?Prompt for a string and search backward from the current to find lines containing the specified string.
nUse to move forward or backward based on the (f, /, or Ctrl+f) or “?“.
Ctrl+x 2, Ctrl+w 2Split the window in half.
Ctrl+x o, Ctrl+w oJump to another window.
Ctrl+x 0, Ctrl+w 0Delete the active window.
Ctrl+x 1, Ctrl+w 1Except active, delete all other windows.
E, eOpen the current file in your default editor.
:nMove to the next file (when multiple files are opened).
qQuit the most.

Opening a Single or Multiple Files

When you specify a single file (or a path pointing towards a file) as an argument to most commands, it will open it in an interactive mode, as shown.

$ most article.txt


Opening a single file using most command

However, the main benefit of using this command is to open multiple files (using space as a separator) and switch between each of them using the “:n” command.

$ most article.txt shortfile.txt


Opening multiple files and moving between them using the "most" command

Splitting the Window in Half

Use the “Ctrl+x 2” or “Ctrl+w 2” command to split the current window into two different windows (effective when multiple files are opened), as shown.

Splitting the active window in half

Then use the “Ctrl+x o” or “Ctrl+w o” command to jump back and forth between each window.

Switch between the windows

If you have opened multiple files, then use the “:n” command to switch to the next file.

Switching between the multiple files on split windows

Lastly, use the “Ctrl+x 1” or “Ctrl+w 1” command to close the active window.

Opening the File from a Specific Line

Use the “+[N]” option and replace the “N” with the line number that will be used to jump when the file opens.

$ most +10 article.txt

The above command will open the file on the 10th line.

Opening the file from a specific line

Squeezing Multiple Blank Lines into One

If your file contains multiple blank lines, then the “-s” flag will squeeze/combine each blank line into one single line.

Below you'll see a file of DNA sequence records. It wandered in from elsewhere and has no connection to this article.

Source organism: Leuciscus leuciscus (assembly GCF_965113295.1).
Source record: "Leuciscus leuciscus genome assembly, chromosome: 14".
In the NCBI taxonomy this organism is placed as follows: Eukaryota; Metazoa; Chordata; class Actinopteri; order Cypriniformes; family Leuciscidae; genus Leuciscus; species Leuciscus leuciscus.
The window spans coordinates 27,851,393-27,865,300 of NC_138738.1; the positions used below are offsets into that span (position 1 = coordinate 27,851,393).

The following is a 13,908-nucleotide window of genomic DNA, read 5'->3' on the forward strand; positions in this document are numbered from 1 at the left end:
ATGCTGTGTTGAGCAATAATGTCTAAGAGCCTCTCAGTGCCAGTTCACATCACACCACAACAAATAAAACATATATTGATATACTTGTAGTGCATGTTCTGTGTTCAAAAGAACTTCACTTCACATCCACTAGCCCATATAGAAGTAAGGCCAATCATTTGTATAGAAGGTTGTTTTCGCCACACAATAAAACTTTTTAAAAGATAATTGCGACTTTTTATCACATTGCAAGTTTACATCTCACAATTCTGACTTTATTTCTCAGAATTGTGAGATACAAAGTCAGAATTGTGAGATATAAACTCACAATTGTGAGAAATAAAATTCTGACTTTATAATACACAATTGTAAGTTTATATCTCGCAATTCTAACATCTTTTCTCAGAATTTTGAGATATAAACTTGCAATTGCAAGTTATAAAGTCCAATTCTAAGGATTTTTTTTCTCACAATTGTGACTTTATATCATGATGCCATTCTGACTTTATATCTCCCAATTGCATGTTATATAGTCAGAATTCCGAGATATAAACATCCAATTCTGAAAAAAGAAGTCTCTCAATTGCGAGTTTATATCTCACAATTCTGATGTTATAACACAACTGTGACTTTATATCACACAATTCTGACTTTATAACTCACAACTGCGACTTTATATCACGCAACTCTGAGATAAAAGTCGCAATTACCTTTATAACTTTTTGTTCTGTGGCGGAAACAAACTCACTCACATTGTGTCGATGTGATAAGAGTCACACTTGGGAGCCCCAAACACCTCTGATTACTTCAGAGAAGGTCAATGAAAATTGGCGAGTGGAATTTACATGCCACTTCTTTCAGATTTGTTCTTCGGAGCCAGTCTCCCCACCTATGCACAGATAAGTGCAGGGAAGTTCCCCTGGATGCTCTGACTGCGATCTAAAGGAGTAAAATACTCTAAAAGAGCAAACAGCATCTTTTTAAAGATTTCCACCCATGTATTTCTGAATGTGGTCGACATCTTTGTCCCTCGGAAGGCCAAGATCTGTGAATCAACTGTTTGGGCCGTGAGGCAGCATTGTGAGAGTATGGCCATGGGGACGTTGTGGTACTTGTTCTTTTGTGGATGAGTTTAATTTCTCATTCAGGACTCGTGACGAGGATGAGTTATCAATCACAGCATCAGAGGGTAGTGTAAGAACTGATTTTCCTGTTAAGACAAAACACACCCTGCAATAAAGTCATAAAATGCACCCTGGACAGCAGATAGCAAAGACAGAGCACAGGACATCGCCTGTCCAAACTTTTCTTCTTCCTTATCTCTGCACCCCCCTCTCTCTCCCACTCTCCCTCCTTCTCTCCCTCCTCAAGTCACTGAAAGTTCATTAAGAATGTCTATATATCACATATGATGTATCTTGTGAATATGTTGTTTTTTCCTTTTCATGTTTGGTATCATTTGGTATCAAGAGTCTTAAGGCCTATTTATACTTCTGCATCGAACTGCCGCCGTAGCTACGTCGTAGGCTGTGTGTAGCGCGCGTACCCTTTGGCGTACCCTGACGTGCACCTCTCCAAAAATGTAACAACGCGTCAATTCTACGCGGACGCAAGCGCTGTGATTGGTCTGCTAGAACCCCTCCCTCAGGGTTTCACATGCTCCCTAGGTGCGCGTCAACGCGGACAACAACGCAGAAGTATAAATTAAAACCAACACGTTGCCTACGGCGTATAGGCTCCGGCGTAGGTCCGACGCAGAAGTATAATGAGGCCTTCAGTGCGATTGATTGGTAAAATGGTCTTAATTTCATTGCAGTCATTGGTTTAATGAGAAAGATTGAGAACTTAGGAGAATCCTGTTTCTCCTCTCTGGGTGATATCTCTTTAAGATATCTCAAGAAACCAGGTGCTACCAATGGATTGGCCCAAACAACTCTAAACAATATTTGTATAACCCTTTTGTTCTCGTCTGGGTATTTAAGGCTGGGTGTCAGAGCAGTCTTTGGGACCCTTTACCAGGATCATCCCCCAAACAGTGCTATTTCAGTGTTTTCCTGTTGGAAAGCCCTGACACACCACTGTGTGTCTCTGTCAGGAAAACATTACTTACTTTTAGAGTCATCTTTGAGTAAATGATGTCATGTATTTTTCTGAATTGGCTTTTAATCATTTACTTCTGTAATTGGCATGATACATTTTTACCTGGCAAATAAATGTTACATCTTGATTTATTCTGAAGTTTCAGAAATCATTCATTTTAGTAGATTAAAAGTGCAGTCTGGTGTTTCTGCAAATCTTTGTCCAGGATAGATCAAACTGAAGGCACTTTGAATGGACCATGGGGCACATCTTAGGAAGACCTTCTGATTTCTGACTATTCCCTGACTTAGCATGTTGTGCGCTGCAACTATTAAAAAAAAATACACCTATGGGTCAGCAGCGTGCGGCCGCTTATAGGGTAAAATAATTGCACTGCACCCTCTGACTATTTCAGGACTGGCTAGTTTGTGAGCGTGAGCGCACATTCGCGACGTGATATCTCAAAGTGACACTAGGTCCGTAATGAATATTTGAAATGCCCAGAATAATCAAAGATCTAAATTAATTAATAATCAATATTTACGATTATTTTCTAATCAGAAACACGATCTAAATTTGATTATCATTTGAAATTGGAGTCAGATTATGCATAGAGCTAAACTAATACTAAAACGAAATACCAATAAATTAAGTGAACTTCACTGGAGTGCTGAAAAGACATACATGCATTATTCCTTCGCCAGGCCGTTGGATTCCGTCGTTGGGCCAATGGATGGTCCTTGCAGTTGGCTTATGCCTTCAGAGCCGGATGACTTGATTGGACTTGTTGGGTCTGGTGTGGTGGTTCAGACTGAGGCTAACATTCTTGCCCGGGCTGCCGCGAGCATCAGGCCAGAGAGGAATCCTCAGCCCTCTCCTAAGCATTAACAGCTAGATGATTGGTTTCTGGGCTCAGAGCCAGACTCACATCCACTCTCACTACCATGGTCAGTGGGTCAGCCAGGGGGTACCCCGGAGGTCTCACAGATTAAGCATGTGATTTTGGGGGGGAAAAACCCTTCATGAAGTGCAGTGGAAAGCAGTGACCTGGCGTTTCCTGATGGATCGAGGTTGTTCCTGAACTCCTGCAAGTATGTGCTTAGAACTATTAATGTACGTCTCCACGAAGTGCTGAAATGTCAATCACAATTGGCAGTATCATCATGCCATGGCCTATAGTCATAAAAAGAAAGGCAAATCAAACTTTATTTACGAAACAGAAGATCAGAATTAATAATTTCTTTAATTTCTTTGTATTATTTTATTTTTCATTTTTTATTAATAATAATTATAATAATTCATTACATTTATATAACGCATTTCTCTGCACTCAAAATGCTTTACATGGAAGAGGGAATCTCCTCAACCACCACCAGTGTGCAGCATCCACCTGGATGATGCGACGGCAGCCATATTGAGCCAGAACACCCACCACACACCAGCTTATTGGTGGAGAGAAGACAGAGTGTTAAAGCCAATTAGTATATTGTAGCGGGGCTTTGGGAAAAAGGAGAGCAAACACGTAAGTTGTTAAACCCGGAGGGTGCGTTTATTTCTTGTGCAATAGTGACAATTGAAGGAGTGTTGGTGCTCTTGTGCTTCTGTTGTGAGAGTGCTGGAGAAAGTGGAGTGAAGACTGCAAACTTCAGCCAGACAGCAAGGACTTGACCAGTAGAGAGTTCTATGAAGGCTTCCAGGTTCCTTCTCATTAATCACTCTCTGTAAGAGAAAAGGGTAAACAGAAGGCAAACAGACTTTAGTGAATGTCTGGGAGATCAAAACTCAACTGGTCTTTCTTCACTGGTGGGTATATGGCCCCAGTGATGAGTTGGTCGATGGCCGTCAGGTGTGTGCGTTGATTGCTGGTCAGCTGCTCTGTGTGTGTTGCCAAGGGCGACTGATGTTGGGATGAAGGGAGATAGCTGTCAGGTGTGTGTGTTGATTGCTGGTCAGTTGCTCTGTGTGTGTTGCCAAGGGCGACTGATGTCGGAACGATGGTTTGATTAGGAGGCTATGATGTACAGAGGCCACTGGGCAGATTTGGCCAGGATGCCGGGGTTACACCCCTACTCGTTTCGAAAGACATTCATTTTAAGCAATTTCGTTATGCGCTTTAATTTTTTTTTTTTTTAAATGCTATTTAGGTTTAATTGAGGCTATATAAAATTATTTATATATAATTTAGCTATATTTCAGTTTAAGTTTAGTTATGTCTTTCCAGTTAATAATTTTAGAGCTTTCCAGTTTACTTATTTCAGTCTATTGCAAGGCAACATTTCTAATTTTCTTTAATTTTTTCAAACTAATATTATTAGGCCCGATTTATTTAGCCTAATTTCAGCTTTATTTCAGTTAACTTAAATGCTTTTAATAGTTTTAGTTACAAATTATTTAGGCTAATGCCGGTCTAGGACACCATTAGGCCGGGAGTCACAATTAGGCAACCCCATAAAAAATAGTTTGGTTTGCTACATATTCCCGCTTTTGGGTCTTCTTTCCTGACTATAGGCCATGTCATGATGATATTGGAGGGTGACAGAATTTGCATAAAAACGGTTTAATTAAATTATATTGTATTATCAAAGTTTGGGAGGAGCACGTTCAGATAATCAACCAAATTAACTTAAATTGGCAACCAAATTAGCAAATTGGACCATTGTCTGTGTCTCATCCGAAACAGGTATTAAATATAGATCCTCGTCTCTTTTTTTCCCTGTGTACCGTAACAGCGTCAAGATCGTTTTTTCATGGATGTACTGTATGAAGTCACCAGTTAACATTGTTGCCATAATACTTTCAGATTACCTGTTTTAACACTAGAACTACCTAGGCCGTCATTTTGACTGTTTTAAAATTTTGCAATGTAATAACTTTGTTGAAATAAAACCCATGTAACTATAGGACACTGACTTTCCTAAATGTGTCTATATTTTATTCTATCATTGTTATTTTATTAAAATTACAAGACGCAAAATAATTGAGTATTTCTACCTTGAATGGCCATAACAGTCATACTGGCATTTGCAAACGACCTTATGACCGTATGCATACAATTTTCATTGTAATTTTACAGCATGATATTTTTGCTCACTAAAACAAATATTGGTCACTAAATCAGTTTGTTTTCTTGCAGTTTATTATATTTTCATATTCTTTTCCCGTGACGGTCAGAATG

$ most -s article.txt


Squeezing multiple blank lines into one

Wrapping the Lines

The “-w” flag will wrap the lines within the screen size that do not fit with the screen width by placing the “\” backslash at the end of each line to display the line break when wrapping the lines.

$ most -w article.txt


Breaking the lines that do not fit with the screen width

Remove the “\” Used to Display the Line Break

The “-d” flag can be used with the “-w” flag to remove or hide the “\” backslash that used to display the line break when wrapping the lines.

$ most -wd article.txt


Removing the backslash used to display the line break

I assume you can perform the rest of the flags and commands by watching them in the table section, so let’s move on to the removal part of this program.

Removing the “most” Command

If you do not want to use this tool anymore and are able to do most of your work using its alternative commands, then execute one of the following commands to remove it from your Linux system.

$ sudo apt remove most                                                                                 #On Debian and Ubuntu
$ sudo dnf remove most                                                                                 #On Red Hat and Fedora
$ sudo pacman -R most                                                                                  #On Arch and Manjaro

So, that was the last part of this article.

Mostly, I liked this tool for its window splitting feature, which made it more reliable when reading multiple files. The rest of the things you can easily find on its alternatives.

However, if you have any question or query that is not covered in this article, feel free to tell us in the comment section.